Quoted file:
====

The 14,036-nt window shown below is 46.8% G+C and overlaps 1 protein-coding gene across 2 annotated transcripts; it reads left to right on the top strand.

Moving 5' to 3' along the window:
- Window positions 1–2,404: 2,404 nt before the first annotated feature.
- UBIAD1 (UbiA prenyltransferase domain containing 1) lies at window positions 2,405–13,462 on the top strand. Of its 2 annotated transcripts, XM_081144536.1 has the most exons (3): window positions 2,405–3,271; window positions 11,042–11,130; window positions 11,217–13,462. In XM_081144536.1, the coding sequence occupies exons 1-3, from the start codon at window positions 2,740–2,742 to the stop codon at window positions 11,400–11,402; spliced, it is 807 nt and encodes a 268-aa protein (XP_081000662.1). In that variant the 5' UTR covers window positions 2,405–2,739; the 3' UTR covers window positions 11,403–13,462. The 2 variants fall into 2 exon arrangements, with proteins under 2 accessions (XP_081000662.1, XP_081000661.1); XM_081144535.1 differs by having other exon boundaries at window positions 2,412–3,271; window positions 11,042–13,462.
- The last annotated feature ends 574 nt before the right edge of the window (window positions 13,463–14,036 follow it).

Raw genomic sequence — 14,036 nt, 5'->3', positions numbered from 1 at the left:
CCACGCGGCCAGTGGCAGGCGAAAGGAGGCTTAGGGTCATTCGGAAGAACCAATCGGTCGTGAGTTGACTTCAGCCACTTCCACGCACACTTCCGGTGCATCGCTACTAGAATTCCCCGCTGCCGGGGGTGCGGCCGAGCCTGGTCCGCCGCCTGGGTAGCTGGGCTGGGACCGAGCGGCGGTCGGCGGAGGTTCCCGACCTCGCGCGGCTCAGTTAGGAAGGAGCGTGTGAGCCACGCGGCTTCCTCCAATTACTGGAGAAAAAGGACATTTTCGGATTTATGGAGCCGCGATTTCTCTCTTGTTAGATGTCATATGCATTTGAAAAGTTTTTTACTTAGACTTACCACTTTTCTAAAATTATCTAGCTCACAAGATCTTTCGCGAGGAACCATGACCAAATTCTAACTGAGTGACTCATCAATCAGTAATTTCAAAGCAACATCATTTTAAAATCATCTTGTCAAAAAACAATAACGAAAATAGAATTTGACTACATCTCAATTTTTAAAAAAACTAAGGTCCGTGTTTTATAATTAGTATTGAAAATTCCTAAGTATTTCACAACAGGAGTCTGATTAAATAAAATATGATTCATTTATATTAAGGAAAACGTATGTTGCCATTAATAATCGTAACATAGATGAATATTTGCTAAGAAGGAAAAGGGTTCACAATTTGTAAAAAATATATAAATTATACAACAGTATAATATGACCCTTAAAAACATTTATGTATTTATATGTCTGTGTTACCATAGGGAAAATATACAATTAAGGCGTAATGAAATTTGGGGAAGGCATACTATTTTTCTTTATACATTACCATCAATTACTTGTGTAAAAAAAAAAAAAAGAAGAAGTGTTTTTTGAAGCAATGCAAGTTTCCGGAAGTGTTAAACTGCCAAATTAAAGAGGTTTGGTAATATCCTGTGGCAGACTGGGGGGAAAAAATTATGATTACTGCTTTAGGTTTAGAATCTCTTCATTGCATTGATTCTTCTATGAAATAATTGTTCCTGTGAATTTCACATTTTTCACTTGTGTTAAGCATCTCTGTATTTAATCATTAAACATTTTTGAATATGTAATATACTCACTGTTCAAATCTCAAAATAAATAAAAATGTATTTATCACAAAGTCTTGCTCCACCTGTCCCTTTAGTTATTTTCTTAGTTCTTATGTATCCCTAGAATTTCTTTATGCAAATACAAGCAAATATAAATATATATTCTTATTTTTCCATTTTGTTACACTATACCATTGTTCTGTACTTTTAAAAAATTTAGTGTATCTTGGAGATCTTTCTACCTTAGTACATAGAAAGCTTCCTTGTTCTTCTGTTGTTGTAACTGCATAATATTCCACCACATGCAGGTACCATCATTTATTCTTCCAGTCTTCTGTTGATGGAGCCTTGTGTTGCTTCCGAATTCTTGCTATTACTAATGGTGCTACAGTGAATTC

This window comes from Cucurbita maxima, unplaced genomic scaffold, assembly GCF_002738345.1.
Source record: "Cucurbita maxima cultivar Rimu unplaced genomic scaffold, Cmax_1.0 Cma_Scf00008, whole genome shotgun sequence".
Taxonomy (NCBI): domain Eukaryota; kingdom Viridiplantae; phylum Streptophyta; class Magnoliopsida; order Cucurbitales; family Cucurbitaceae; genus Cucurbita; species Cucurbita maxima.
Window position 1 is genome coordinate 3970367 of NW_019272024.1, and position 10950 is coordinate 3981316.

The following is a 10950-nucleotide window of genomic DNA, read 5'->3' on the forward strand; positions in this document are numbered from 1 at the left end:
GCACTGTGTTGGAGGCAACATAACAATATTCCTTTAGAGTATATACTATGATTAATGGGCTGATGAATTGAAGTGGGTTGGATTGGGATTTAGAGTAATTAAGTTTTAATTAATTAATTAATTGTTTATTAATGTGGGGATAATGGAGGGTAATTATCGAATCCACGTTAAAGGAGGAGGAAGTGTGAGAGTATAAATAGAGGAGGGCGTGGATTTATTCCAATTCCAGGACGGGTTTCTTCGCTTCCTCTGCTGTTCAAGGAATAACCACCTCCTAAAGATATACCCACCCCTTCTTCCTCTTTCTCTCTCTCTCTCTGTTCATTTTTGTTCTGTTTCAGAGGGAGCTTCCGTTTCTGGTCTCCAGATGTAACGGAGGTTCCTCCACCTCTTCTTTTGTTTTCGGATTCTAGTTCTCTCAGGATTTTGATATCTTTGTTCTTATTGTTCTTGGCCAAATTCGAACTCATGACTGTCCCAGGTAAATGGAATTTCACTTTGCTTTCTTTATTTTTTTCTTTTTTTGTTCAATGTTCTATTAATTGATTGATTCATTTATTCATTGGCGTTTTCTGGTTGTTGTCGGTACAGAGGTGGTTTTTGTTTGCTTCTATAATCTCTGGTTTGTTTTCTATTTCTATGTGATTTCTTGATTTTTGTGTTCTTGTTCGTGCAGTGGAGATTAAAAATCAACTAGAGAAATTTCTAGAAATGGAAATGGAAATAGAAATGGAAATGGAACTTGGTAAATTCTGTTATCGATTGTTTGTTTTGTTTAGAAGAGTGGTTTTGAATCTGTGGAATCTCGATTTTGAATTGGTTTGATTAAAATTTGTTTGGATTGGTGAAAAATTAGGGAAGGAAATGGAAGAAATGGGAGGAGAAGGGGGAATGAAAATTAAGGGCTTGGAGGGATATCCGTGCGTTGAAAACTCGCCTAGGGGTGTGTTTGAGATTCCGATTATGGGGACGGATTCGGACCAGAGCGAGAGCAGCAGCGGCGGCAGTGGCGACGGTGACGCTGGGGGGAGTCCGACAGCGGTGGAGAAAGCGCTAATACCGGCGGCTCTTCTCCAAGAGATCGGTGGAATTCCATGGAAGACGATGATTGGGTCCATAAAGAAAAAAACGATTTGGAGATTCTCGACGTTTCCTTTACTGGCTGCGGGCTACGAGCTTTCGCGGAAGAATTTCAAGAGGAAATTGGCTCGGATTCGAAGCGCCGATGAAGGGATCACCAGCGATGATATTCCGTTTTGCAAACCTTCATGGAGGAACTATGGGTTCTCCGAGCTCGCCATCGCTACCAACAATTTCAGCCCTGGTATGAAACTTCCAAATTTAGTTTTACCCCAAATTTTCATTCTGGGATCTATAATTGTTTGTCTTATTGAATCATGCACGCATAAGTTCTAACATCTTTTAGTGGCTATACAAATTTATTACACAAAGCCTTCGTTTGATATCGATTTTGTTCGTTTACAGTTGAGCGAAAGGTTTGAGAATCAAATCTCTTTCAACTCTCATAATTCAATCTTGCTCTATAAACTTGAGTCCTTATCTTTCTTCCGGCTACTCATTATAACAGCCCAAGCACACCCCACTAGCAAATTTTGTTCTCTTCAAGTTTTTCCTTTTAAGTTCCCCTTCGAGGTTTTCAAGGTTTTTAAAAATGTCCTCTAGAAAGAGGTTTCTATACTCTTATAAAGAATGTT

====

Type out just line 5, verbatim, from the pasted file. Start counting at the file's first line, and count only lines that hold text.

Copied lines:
- The last annotated feature ends 574 nt before the right edge of the window (window positions 13,463–14,036 follow it).